Flock diameter for basic flocking
(a) Flock diameter for basic flocking
(b) Flock diameter for collision avoidance
(c) Velocity convergence for basic flocking
(d) Velocity convergence for collision avoidance
Figure 2: Comparison of performance measures for basic flocking and collision avoidance, averaged over a 100 runs for each flocking controller.

Table 3 shows the collision rates for the DNC controllers and CMPC. An ideal controller should produce no collisions. The DNCs achieve zero inter-agent collisions. Furthermore, for all three types of collisions, the DNCs achieve significantly fewer collisions than the DMPC.

Models IC Count IC Rate OC Count OC Rate PC Count PC Rate
DNC-DNN 0 0% 311 0.93% 1621 4.85%
DNC-LSTM 0 0% 338 1.01% 1737 5.20%
CMPC 17 0.05% 569 1.70% 2130 6.38 %
Table 3: Performance comparison for collision, obstacle and predator avoidance

An important advantage of DNCs over MPCs is that they are much faster. Executing a DNC requires a modest number of arithmetic operations, whereas executing an MPC requires simulation of a model and controller over the prediction horizon. In our experiments, on average, the CMPC and DMPC take 10 msec and 57 msec of CPU time, respectively, whereas DNC-DNN and DNC-LSTM take only 1.6 msec and 1.8 msec, respectively.

5 Related Work

The work in bentley2018

synthesizes a flocking controller using multi-agent reinforcement learning (MARL) and natural evolution strategies (NES). The target model from which the system learns is Reynolds flocking model 

REYNOLDS1987. For training purposes, a list of metrics called entropy are chosen which provide a measure of the collective behavior displayed by the target model. As the authors of bentley2018 observe, this technique does not quite work: although it consistently leads to agents forming recognizable patterns during simulation, agents self-organized into a cluster instead of flowing like a flock. The work of La2015predavoid combines reinforcement learning and flocking control for the purpose of predator avoidance, where the learning module determines safe spaces in which the flock can navigate to avoid predators. Their approach to predator avoidance, however, isn’t distributed as it requires a majority consensus by the flock to determine its action to avoid predators. They also impose an -lattice structure olfati2006flocking on the flock to ensure predator avoidance. In contrast, our approach is geometry-agnostic and can achieve predator avoidance in a distributed manner.

The approach of kahn2017RL

develops an uncertainty-aware reinforcement learning algorithm to estimate the probability of a mobile robot colliding with an obstacle in an unknown environment. Their approach is based on bootstrap neural network using dropouts, allowing it to process raw sensory inputs. Similarly, a learning-based approach to robot navigation and obstacle avoidance is given in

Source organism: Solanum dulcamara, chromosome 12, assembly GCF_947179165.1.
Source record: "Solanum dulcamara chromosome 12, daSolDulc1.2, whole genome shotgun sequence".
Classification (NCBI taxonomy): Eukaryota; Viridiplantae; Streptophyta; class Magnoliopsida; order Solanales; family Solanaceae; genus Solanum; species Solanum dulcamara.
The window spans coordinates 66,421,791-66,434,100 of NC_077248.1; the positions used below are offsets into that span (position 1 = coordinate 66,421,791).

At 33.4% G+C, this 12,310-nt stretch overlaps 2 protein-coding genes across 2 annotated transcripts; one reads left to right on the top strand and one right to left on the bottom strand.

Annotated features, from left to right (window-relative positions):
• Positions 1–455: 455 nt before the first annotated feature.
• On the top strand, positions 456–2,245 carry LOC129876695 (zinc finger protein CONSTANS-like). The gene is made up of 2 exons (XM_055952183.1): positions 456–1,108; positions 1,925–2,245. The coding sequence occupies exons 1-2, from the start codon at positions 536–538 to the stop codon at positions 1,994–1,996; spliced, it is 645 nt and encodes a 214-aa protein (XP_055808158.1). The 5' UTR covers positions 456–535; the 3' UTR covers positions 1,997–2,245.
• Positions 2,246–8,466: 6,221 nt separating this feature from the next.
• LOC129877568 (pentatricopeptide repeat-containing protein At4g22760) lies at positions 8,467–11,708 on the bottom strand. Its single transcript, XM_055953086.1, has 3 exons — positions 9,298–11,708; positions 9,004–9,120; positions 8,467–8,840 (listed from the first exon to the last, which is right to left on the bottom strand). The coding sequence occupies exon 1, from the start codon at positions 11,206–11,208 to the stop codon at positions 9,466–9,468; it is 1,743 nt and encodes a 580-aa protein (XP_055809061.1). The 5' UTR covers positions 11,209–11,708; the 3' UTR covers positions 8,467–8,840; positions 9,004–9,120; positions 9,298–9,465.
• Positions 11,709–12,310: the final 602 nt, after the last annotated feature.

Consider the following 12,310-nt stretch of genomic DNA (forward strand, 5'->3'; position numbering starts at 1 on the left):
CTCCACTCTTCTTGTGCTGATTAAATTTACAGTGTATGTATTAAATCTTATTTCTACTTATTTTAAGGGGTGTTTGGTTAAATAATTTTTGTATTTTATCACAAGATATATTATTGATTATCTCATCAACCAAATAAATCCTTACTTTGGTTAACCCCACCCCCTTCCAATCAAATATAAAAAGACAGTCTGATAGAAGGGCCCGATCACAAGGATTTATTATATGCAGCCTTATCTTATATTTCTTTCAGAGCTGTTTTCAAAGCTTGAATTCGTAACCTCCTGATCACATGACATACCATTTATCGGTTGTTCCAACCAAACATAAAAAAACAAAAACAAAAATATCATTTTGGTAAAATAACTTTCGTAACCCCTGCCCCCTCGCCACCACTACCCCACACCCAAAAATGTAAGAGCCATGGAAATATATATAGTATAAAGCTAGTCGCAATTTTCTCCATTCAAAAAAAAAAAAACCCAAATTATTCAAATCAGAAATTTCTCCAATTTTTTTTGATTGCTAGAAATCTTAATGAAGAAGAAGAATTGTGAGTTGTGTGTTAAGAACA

PfeifferSNSC17. They train a model that maps sensor inputs and the target position to motion commands generated by the ROS ros navigation package. Our work in contrast considers obstacle avoidance (and other control objectives) in a multi-agent flocking scenario under the simplifying assumption of full state observation. In Godoy2016

, an approach based on Bayesian inference is proposed that allows an agent in a heterogeneous multi-agent environment to estimate the navigation model and goal of each of its neighbors. It then uses this information to compute a plan that minimizes inter-agent collisions while allowing the agent to reach its goal. Flocking formation is not considered in this paper.

6 Conclusions

With the introduction of Neural Flocking (NF), we have shown in this paper how machine learning in the form of Supervised Learning can bring many benefits to the flocking problem. As our experimental evaluation confirms, the symmetric and distributed neural controllers we derive in this manner are capable of achieving a multitude of flocking-oriented flight objectives, including: flocking formation, inter-agent collision avoidance, obstacle avoidance, predator avoidance, and target seeking. Moreover, NF controllers exhibit real-time performance and generalize the behavior seen in the training data to achieve these objectives in a significantly broader range of scenarios.

For future work, we plan to investigate a distance-based notion of agent neighborhood as opposed to our current nearest-neighbors formulation. We also plan to switch from 2D geometry to 3D geometry and to use a more realistic model of agent dynamics based on a quadcopter model, as given e.g. in ZhangKLA2016berkeley. Finally, motivated by the quadcopter study of ZhangKLA2016berkeley, we will seek to combine MPC with reinforcement learning in the framework of guided policy search as an alternative solution technique for the NF problem.


This material is based on work supported in part by NSF Grants CCF-1414078, CNS-1445770, CNS-1430010, CNS-1421893, CPS-1446832, and IIS-1447549.